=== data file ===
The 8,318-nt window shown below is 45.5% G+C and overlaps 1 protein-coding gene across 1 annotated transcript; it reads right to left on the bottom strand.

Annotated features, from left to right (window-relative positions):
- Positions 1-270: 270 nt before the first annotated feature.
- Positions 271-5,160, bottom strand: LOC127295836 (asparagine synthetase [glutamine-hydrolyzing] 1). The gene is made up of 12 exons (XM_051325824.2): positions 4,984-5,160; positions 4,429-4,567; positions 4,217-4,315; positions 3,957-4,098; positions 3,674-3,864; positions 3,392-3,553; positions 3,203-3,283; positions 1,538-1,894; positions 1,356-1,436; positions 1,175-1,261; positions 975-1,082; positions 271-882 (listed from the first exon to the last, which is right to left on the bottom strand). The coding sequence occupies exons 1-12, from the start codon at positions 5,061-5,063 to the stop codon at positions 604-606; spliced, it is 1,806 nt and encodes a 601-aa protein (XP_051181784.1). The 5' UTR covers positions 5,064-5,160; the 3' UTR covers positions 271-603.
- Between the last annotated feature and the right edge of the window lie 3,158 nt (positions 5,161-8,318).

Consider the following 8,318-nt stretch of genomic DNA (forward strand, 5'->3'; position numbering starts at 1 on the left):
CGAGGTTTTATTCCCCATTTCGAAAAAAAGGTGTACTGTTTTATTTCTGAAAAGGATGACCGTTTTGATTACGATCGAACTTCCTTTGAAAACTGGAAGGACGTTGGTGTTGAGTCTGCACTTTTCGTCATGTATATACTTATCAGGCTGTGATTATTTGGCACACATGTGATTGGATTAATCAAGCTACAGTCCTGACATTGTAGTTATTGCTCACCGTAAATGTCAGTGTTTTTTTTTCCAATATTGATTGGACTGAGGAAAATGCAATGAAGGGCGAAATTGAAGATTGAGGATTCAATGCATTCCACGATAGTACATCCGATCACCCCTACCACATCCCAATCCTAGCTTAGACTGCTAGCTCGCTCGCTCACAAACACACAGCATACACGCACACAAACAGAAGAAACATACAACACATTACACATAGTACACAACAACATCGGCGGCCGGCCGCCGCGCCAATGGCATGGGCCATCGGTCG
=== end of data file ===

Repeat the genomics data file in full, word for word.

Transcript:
The 8,318-nt window shown below is 45.5% G+C and overlaps 1 protein-coding gene across 1 annotated transcript; it reads right to left on the bottom strand.

Annotated features, from left to right (window-relative positions):
- Positions 1-270: 270 nt before the first annotated feature.
- Positions 271-5,160, bottom strand: LOC127295836 (asparagine synthetase [glutamine-hydrolyzing] 1). The gene is made up of 12 exons (XM_051325824.2): positions 4,984-5,160; positions 4,429-4,567; positions 4,217-4,315; positions 3,957-4,098; positions 3,674-3,864; positions 3,392-3,553; positions 3,203-3,283; positions 1,538-1,894; positions 1,356-1,436; positions 1,175-1,261; positions 975-1,082; positions 271-882 (listed from the first exon to the last, which is right to left on the bottom strand). The coding sequence occupies exons 1-12, from the start codon at positions 5,061-5,063 to the stop codon at positions 604-606; spliced, it is 1,806 nt and encodes a 601-aa protein (XP_051181784.1). The 5' UTR covers positions 5,064-5,160; the 3' UTR covers positions 271-603.
- Between the last annotated feature and the right edge of the window lie 3,158 nt (positions 5,161-8,318).

Consider the following 8,318-nt stretch of genomic DNA (forward strand, 5'->3'; position numbering starts at 1 on the left):
CGAGGTTTTATTCCCCATTTCGAAAAAAAGGTGTACTGTTTTATTTCTGAAAAGGATGACCGTTTTGATTACGATCGAACTTCCTTTGAAAACTGGAAGGACGTTGGTGTTGAGTCTGCACTTTTCGTCATGTATATACTTATCAGGCTGTGATTATTTGGCACACATGTGATTGGATTAATCAAGCTACAGTCCTGACATTGTAGTTATTGCTCACCGTAAATGTCAGTGTTTTTTTTTCCAATATTGATTGGACTGAGGAAAATGCAATGAAGGGCGAAATTGAAGATTGAGGATTCAATGCATTCCACGATAGTACATCCGATCACCCCTACCACATCCCAATCCTAGCTTAGACTGCTAGCTCGCTCGCTCACAAACACACAGCATACACGCACACAAACAGAAGAAACATACAACACATTACACATAGTACACAACAACATCGGCGGCCGGCCGCCGCGCCAATGGCATGGGCCATCGGTCG